The Fed Is A Primary Reason For Wealth Inequality

Nov. 05, 2021 11:04 AM ETAAPL, AMC, AMZN, AR, ATUS, BAC, BRK.A, BRK.B, CAR, CS, CVE, WBD, DUK, EQT, META, GME, GOOG, GOOGL, HCC, HOOD, JNJ, JPM, MORN, MSFT, NFLX, NVDA, OXY, QQQ, SP500, SPACE, SPCE, SPGI, SPY, TSLA, CVE:CA926 Comments

Summary

  • Federal Reserve policy has favored the wealthy and widened the wealth gap.
  • The hypocrisy of their efforts can be seen in the bifurcation of the "Have's" and the "Have Not's".
  • While the wealthy travel the globe on private jets making policies largely unaffecting their lifestyle, the average person has a harder time trying to buy a starter home.
  • Adding to the narrative, the lack of capital investment is going to force cost increases in the basic necessities of life, including food inflation and utility cost inflation.
  • Ultimately, by keeping short-term interest rates too low for too long, and bailing out wealthy speculators at every fork in the road, the biggest bubble in modern market history has been created.
  • This idea was discussed in more depth with members of my private investing community, The Contrarian. Learn More »
businesman facing a challenge

eelnosiva/iStock via Getty Images

I will go to my grave... believing that really loose monetary policy greatly contributed to the Financial Crisis. There were obviously problems with regulation, but when we had a 1% Fed Funds rate in 2003 after, to me, it was pretty obvious that the economy had turned (UP) and I think the economy was growing at 7% to 9% nominal in the fourth quarter of 2003 and that wasn't enough for the Fed. They had this little thing called 'considerable period' on top of the 1% rate just so we would make sure that their meaning was clear. And it was all wrapped around this concept of an insurance cut… I've made some money predicting boom-bust cycles. It's what I do. Sometimes I am right. Sometimes I am wrong, but every bust I had ever seen was proceeded by an asset bubble generally set up by too loose policy...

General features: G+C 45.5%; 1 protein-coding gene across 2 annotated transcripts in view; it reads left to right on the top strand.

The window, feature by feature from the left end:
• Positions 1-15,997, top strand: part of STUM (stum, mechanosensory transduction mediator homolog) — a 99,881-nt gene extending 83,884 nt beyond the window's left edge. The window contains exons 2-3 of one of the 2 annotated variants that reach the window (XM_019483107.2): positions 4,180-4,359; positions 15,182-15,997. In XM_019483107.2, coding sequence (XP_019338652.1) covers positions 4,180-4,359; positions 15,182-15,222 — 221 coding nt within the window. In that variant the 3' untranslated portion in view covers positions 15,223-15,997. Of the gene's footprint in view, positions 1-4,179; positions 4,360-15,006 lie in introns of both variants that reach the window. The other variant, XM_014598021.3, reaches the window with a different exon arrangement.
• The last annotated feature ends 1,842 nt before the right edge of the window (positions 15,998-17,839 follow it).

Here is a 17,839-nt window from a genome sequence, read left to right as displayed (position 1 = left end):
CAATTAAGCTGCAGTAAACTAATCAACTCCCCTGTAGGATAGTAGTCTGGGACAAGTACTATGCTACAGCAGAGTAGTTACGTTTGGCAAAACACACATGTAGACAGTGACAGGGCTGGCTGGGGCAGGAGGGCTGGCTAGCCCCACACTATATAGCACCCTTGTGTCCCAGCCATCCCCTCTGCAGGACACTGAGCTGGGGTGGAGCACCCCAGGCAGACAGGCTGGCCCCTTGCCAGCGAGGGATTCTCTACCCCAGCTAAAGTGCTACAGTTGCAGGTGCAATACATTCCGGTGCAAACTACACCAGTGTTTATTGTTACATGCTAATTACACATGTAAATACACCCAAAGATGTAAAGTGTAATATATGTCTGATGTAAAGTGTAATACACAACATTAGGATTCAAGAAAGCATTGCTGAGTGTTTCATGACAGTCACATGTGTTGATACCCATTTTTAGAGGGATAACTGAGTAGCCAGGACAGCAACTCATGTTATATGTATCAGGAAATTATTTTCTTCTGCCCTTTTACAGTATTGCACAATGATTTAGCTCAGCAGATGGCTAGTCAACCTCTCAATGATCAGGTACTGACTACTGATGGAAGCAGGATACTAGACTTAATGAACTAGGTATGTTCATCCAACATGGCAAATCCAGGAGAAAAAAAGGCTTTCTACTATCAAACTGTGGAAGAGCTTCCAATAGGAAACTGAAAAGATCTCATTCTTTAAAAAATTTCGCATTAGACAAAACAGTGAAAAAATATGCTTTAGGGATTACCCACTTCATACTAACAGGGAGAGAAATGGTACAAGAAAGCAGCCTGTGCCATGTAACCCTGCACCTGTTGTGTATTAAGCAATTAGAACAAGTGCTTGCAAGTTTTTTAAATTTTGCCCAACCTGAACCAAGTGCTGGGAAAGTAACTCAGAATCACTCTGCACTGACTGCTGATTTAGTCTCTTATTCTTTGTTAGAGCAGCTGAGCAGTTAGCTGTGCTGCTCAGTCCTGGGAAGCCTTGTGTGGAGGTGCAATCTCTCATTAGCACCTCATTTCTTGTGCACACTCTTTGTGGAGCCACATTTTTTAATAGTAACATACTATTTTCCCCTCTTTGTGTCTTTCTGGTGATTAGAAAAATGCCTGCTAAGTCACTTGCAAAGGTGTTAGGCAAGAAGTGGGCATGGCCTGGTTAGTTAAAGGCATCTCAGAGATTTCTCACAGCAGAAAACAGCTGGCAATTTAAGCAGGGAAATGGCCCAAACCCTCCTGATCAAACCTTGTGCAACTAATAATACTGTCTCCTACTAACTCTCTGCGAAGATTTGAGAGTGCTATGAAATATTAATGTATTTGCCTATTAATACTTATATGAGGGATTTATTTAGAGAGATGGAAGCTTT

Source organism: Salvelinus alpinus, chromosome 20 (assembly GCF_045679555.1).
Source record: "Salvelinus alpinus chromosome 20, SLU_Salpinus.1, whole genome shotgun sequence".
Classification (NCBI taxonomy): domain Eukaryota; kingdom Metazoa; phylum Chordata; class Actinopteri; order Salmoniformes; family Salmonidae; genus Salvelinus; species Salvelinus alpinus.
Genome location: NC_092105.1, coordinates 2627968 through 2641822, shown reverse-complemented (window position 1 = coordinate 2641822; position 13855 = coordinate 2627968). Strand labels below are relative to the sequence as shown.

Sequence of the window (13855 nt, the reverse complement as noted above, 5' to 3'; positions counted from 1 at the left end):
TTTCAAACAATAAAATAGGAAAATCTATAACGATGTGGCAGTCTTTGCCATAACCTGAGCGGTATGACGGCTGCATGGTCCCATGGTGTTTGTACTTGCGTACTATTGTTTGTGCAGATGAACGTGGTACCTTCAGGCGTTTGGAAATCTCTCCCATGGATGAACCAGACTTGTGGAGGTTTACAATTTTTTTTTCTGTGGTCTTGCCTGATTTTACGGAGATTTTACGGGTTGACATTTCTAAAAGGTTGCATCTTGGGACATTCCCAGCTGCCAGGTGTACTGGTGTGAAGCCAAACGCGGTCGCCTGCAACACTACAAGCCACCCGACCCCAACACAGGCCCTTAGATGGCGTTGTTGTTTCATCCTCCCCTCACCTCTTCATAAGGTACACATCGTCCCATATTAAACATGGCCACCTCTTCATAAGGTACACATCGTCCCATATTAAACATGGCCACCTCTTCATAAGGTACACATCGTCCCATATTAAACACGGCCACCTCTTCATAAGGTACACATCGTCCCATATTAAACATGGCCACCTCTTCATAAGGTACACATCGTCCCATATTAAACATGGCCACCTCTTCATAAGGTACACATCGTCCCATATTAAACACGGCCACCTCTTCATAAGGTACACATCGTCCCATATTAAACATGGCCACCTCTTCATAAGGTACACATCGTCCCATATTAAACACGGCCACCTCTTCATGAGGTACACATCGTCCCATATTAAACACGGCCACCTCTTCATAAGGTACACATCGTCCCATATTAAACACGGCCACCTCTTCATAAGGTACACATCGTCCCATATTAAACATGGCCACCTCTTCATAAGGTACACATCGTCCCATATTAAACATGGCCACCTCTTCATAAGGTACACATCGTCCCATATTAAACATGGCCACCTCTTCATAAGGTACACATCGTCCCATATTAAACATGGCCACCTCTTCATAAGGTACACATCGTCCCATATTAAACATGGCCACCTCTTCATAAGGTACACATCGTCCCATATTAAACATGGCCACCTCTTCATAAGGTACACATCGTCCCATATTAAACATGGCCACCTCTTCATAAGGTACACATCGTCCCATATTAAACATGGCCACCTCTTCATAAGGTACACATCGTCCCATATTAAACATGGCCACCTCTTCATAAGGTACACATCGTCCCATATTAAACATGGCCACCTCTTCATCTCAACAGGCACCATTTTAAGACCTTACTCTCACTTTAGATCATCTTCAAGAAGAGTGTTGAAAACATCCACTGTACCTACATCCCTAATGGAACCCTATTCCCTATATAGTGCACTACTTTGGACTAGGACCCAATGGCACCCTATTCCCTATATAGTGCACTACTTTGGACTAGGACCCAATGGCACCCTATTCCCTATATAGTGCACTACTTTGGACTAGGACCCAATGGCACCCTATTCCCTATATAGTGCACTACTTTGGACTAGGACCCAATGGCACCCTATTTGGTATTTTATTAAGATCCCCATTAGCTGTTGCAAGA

- Stanley Druckenmiller

Introduction

As an avid market historian, the march of inflation appears inevitable at times, given our proclivity as humans to spend now, and save later. The debt incurred in this process has to be inflated away, as it is the only palatable public solution. Understanding this perspective can provide insight into modern monetary policy, where the boogeyman of a debt unwind, 1930's style deflationary event, is fought at every critical juncture in the markets.

Forestalling this type of debt cleansing process, as we did in 2007-2009, however, has gotten us into the predicament that we are in today, and have been in for much of the last 13 years. More specifically, this relatively anemic economic recovery, at least compared to prior economic recoveries, is occurring in an environment where zombie companies carry on forever, debt is slowly inflated away, and wealth is crowded into growth investments that have become bond proxies.

Another byproduct of refusing to let the system cleanse itself properly post 2007-2009, was that certain sectors were starved of capital, including the now resurgent energy sector, as the price insensitive and valuation insensitive fund flows were increasingly directed at the largest companies in the S&P 500 Index (SP500). These largest companies are almost universally large-cap technology stocks, and they have literally been bid to the moon, in terms of valuations, including free cash flow yields, which we will investigate further in this article.